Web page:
Evidence of the impact of safety net training
Our findings add to a thin but growing body of research on the prevalence and impact of training residents in safety net settings, particularly in RHCs and CAHs. Given that only 2% of graduating MD residents go on to practice in an FQHC or RHC,12 we sought to identify whether a relationship between safety net training and practice exists. Compared with recently reported national rates of graduates practicing in these settings, we found higher rates of subsequent practice in safety net settings or shortage areas among residency graduates who trained in these settings—a finding consistent with previous studies of training in FQHCs and rural training tracks.7,11,13,18,31 For example, we found that 30% to 50% of residents who trained in a safety net setting returned to such a setting to practice; however, we did not look at exact matches between training and practice sites to determine whether residents returned to the same training site to practice. We also found that those who trained in an FQHC were more likely to practice in an FQHC than in an RHC, and vice versa (see Table 3).
In addition, three facets of CAHs potentially explain why residents identified as training in a safety net setting were more likely to be identified as practicing in a CAH. First, CAHs are often colocated with rural FQHCs or RHCs. Second, CAHs have a higher percentage of Medicare beneficiaries among their admissions, which increases the likelihood of identifying trainees and practicing physicians. Third, because strong incentives exist for affiliated clinics, including rural FQHCs and RHCs, to reassign their billings to the CAH, the reassignment of Medicare billing may have obscured our ability to count those physicians as practicing in an RHC or FQHC.
Additional opportunities for supporting training in safety net settings and areas for further research
Our findings that nearly 300 institutions exposed residents to one or more safety net settings and that many of these residents had a Medicare claim filed in their name are promising. Likely, more institutions also are training residents in safety net settings, and evaluating the effects of that training would be helpful in assessing our workforce training resources and needs. We look forward to evaluations of the THC GME program to understand whether these programs show similar outcomes.
Because the Medicare claims data we used to identify residents were dependent on claims being filed in their name, we could have undercounted both the number of residents and settings involved in our study. In future studies, researchers should directly contact the training institutions and FQHCs, RHCs, and CAHs identified by our method (Medicare claims) to find out more about their GME relationships, as they may be good candidates for creating formal GME collaborations between training institutions and safety net settings (see Supplemental Digital Tables 1–3, http://links.lww.com/ACADMED/A166).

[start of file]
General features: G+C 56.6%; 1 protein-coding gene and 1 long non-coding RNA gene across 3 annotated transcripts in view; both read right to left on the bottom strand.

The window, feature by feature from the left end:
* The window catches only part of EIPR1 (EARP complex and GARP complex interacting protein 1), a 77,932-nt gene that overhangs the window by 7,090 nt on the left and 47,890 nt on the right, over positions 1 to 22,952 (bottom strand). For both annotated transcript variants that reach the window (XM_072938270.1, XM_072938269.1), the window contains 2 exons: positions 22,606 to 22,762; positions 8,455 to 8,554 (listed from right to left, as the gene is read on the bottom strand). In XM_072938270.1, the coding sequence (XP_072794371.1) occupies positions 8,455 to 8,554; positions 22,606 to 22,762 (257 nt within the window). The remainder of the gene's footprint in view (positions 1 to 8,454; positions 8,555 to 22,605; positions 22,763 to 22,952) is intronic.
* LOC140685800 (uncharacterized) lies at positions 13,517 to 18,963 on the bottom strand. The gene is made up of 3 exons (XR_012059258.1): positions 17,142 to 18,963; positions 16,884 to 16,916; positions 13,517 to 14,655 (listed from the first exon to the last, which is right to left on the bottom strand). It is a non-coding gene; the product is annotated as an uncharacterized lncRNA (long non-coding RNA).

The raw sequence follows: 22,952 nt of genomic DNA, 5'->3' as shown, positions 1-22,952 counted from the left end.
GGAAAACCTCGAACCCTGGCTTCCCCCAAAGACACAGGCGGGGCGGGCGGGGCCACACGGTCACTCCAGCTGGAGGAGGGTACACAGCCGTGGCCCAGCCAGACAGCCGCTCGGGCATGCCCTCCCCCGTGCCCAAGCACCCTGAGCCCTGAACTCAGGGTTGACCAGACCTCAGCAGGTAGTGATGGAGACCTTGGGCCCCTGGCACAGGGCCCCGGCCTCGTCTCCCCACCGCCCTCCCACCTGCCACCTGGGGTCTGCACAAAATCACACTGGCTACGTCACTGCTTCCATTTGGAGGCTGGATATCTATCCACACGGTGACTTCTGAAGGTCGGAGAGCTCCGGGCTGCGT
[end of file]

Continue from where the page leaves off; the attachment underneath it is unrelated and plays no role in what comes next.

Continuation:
CAHs may be of particular interest for training collaborations because they train more residents who return to practice in such settings than other safety net institutions. This finding is especially important given that the Medicare claims data suggest that most residents’ training in CAHs is not longitudinal. CAHs also may be of interest because they could have the opportunity to begin reporting the costs of training residents as eligible costs under Medicare. This cost-based reimbursement for training residents in CAHs could represent an important new funding source and one avenue for the expansion of training programs despite GME funding caps.
However, considerable barriers exist to increasing the number of trainees in safety net settings beyond funding concerns. Such settings would benefit from outside technical assistance and, in the case of funding GME in CAHs, instruction from Medicare fiscal intermediaries.15 The National Association of Community Health Centers and the National Rural Health Association both have technical assistance functions supported by HRSA, the latter specifically for rural residency training tracks, which could be expanded to increase and improve training in safety net settings. That CMS allows CAHs to include the costs of training residents in their cost-based reimbursement must be communicated to the eligible institutions and standardized with Medicare intermediaries so that the intermediaries know how to handle such claims when they arrive.